A smart, independent-minded Democratic candidate could use information from this kind of data to create a vision to inspire change.

People have a way of imagining their own lives — how and who they want to be, and what they want for their families and their communities. The right candidate who takes on the responsibility to lead must articulate the kind of vision in which people can imagine a brighter future for Texas that is in sync with their own dreams.

Ann Richards and her team had a vision for a New Texas. Sure, it sounded corny at times, and its implementation was full of flaws. But it conveyed a set of values and an imaginative vision of the future where the doors of opportunity would be open to all Texans. This vision was specific enough in a hard-fought campaign to allow people to see how it could happen. It fit the times, the circumstances, and the aspirations of millions of Texans, and its simple two-word phrase revealed Richards’s beliefs and intentions for change. The right Texas leader will bring forward a vision that is authentic for the Texas of today.


Think strategy, not tactics. This is my mantra. We cannot mistake tactical calculations for strategic thinking, as we have tended to do since Ann Richards lost in 1994. Yes, we will establish key goals — the percentage of white votes we need to win, the number of Hispanic votes we must hold, the desire to maintain African American loyalty, the development of the youth vote, the incorporation of gay, lesbian, and transgender Texans into our cause. None of that is new to our Democratic friends.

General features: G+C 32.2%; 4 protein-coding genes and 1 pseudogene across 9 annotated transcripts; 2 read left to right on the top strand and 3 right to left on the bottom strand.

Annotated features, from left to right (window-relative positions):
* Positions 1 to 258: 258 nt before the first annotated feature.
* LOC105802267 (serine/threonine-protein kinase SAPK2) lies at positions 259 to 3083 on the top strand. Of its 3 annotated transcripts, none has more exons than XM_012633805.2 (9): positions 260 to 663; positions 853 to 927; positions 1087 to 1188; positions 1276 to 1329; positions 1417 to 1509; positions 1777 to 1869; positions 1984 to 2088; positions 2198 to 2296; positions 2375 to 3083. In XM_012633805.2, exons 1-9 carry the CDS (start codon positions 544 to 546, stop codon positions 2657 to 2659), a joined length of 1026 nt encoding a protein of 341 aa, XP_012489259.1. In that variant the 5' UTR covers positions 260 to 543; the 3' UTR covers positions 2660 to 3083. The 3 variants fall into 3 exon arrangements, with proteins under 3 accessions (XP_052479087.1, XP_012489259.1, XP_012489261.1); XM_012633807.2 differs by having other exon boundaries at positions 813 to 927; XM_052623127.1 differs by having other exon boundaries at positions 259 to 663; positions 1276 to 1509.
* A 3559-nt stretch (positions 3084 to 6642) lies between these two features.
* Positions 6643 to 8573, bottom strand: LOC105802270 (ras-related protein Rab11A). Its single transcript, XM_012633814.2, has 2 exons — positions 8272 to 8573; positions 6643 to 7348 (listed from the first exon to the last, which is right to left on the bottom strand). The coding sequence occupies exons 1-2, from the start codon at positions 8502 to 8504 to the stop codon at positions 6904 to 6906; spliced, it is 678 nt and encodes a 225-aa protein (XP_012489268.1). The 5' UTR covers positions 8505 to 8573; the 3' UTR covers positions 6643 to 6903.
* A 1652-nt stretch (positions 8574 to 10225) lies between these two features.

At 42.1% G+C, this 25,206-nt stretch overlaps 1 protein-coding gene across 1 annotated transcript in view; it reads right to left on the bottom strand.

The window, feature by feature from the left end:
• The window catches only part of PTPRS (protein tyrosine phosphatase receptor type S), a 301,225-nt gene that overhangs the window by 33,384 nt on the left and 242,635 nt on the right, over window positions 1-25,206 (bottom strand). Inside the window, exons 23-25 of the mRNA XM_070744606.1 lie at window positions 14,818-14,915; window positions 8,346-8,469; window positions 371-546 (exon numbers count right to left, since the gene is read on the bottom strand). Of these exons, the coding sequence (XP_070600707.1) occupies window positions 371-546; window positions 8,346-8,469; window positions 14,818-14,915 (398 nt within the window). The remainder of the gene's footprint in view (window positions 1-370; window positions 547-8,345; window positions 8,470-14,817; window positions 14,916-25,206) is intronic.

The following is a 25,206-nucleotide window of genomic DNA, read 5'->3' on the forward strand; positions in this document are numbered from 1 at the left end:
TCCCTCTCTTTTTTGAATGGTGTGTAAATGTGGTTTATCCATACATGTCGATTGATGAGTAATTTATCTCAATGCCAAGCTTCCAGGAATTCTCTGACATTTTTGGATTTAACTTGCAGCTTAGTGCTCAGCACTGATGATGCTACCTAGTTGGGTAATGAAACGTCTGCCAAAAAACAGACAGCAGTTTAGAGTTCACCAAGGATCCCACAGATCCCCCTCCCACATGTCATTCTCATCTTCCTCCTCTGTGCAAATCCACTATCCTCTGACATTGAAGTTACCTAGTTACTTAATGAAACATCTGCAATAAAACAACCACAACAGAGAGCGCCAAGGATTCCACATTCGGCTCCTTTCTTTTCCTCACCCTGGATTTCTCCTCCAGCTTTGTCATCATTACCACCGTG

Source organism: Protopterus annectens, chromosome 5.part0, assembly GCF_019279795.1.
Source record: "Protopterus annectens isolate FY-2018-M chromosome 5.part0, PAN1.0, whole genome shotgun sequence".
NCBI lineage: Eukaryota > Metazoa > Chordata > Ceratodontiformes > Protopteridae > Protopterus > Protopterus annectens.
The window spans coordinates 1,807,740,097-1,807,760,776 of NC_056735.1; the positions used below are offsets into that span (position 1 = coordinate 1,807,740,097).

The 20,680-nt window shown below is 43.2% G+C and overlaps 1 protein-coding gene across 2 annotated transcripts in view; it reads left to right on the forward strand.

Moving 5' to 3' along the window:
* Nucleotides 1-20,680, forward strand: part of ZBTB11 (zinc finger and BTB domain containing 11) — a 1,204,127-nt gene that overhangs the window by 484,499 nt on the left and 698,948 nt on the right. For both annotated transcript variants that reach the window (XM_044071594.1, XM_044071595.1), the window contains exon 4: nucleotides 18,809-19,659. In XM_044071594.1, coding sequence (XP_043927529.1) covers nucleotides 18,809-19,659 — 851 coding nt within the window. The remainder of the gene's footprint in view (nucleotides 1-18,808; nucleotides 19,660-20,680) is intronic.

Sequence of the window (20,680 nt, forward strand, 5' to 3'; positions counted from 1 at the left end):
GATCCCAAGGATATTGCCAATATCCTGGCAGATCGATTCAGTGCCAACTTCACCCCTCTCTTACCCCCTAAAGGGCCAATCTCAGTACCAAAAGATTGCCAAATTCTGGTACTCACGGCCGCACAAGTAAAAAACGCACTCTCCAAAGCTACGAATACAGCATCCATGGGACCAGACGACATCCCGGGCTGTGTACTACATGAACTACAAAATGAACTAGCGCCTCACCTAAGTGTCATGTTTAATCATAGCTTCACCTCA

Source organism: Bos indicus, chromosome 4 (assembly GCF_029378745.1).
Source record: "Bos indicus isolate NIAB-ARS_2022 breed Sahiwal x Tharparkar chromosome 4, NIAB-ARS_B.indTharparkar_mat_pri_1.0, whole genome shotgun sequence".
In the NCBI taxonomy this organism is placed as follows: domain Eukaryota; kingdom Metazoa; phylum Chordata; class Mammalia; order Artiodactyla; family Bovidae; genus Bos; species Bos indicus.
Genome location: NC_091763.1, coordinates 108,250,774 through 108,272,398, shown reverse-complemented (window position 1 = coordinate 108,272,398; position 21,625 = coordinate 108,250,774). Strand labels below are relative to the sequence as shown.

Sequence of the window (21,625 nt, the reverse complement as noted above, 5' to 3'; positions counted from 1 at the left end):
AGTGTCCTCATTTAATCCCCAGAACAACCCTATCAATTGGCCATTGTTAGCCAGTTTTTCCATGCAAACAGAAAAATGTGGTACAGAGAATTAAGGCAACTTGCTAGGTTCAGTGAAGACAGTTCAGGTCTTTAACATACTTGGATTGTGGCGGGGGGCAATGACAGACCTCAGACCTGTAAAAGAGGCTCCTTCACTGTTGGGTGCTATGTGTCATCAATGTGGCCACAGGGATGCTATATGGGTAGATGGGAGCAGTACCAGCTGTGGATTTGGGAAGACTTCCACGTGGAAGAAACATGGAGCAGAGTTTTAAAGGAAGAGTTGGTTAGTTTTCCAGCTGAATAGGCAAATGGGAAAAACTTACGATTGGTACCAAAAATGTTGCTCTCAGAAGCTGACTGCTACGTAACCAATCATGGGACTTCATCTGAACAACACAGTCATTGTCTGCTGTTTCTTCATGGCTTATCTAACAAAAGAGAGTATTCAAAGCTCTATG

What we have to do differently is figure out how to reach those goals in very specific ways. That’s where strategy begins. It is a whole system approach based on accurate analytics that determine specific tactics that go into a plan, a budget, and a timetable based on facts, not hopes. Properly understood, a campaign budget should be a strategic document that funds priorities, measures results, and ensures that adequate funds are available when needed. Sounds easy. Simple common sense, no doubt.

Texas Senator Wendy Davis, D-Fort Worth, thanks supporters at her campaign headquarters Tuesday, March 4, 2014, in Fort Worth, Texas. Davis won the Democratic primary to run for Texas governor. (AP Photo/LM Otero)
Texas Senator Wendy Davis, D-Fort Worth, thanks supporters at her campaign headquarters Tuesday, March 4, 2014, in Fort Worth, Texas. Davis won the Democratic primary to run for Texas governor.  AP Photo/LM Otero

Yet why did the Wendy Davis campaign run out of money two months before Election Day? While the campaign had goals, it did not have a strategy that meshed with a comprehensive budget that could ration scarce resources within a timetable to carry out a plan. No money for broadcast or cable media in the final week? No money for direct mail or canvassing of swing voters? No money for paid canvassers to supplement volunteers? Pity! The campaign did have a set of get-out-the-vote tactics, but they were based on erroneous assumptions, flawed data, and unrealistic expectations. A bold tactical effort can never rescue an inadequate plan. Didn’t work then, won’t work now.